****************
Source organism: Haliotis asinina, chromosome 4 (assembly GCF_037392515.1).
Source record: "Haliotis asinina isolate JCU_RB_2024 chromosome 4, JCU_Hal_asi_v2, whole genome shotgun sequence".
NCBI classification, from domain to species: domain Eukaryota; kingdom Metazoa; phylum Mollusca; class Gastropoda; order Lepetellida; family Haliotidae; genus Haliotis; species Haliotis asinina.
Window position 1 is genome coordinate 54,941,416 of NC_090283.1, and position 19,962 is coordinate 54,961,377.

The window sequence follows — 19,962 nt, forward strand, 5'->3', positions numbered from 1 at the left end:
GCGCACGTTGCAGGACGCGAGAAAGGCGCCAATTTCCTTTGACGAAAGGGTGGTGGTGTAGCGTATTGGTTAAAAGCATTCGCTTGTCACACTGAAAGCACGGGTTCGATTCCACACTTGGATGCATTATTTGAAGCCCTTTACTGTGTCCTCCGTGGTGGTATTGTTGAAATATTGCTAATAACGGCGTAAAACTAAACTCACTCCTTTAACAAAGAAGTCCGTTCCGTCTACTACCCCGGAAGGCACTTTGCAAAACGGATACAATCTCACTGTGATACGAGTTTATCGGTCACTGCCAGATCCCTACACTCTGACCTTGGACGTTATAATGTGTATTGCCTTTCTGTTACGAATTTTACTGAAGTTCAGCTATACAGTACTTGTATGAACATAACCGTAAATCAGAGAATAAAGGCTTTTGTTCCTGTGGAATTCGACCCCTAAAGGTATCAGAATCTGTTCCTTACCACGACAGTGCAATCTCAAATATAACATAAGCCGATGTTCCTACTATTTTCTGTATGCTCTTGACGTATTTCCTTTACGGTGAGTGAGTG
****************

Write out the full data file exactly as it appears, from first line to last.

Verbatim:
Source organism: Haliotis asinina, chromosome 4 (assembly GCF_037392515.1).
Source record: "Haliotis asinina isolate JCU_RB_2024 chromosome 4, JCU_Hal_asi_v2, whole genome shotgun sequence".
NCBI classification, from domain to species: domain Eukaryota; kingdom Metazoa; phylum Mollusca; class Gastropoda; order Lepetellida; family Haliotidae; genus Haliotis; species Haliotis asinina.
Window position 1 is genome coordinate 54,941,416 of NC_090283.1, and position 19,962 is coordinate 54,961,377.

The window sequence follows — 19,962 nt, forward strand, 5'->3', positions numbered from 1 at the left end:
GCGCACGTTGCAGGACGCGAGAAAGGCGCCAATTTCCTTTGACGAAAGGGTGGTGGTGTAGCGTATTGGTTAAAAGCATTCGCTTGTCACACTGAAAGCACGGGTTCGATTCCACACTTGGATGCATTATTTGAAGCCCTTTACTGTGTCCTCCGTGGTGGTATTGTTGAAATATTGCTAATAACGGCGTAAAACTAAACTCACTCCTTTAACAAAGAAGTCCGTTCCGTCTACTACCCCGGAAGGCACTTTGCAAAACGGATACAATCTCACTGTGATACGAGTTTATCGGTCACTGCCAGATCCCTACACTCTGACCTTGGACGTTATAATGTGTATTGCCTTTCTGTTACGAATTTTACTGAAGTTCAGCTATACAGTACTTGTATGAACATAACCGTAAATCAGAGAATAAAGGCTTTTGTTCCTGTGGAATTCGACCCCTAAAGGTATCAGAATCTGTTCCTTACCACGACAGTGCAATCTCAAATATAACATAAGCCGATGTTCCTACTATTTTCTGTATGCTCTTGACGTATTTCCTTTACGGTGAGTGAGTG